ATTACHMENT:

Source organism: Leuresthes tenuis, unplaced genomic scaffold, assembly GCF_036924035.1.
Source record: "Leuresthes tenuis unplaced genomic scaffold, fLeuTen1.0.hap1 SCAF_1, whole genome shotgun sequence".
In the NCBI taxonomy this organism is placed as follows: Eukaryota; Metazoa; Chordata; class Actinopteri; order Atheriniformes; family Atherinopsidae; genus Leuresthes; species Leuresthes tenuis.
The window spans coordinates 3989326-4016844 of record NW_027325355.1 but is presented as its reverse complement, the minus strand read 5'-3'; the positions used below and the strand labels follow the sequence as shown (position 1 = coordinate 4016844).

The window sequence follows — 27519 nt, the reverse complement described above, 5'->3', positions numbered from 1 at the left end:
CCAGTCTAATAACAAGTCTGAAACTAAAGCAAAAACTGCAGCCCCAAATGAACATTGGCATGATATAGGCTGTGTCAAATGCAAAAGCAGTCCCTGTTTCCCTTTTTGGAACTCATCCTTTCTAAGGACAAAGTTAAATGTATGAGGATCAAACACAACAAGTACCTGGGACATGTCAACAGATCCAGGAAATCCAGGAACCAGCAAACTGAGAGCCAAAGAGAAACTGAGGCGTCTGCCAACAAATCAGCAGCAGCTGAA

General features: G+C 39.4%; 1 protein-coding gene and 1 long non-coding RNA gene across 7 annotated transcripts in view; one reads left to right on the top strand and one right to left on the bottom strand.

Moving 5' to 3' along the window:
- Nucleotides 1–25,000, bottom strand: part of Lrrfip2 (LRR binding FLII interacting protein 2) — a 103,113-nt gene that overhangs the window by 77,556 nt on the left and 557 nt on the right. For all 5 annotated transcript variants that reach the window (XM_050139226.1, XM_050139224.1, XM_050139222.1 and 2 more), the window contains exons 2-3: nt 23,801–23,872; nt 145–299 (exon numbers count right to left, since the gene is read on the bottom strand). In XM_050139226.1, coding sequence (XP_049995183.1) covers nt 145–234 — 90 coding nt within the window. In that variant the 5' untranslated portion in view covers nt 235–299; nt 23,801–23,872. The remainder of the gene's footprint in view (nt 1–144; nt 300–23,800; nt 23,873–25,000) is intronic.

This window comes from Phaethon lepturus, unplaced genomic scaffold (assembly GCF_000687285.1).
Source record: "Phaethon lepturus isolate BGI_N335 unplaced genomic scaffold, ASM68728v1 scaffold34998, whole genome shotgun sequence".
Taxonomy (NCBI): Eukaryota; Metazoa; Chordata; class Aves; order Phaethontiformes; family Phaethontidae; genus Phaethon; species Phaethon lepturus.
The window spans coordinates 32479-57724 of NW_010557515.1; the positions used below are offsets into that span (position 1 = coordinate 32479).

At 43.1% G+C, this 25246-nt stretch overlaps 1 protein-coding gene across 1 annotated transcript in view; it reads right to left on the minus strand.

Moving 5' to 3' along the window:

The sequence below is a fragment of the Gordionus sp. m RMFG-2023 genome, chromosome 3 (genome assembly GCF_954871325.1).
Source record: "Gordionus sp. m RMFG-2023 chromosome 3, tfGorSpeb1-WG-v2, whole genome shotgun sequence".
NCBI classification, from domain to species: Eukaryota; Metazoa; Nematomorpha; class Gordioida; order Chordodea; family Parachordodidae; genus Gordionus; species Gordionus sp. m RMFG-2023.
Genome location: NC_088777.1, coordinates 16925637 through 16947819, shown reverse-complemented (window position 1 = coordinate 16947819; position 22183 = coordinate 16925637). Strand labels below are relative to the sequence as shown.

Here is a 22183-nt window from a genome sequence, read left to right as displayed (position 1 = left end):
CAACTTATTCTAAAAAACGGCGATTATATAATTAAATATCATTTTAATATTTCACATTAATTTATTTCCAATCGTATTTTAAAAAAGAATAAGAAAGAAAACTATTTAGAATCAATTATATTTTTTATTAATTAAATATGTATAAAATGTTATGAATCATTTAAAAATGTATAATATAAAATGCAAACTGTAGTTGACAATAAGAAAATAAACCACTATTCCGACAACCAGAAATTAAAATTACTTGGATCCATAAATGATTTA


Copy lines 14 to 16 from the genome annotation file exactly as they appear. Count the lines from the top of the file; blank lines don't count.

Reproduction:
At 43.1% G+C, this 25246-nt stretch overlaps 1 protein-coding gene across 1 annotated transcript in view; it reads right to left on the minus strand.

Moving 5' to 3' along the window:

The sequence below is a fragment of the Gordionus sp. m RMFG-2023 genome, chromosome 3 (genome assembly GCF_954871325.1).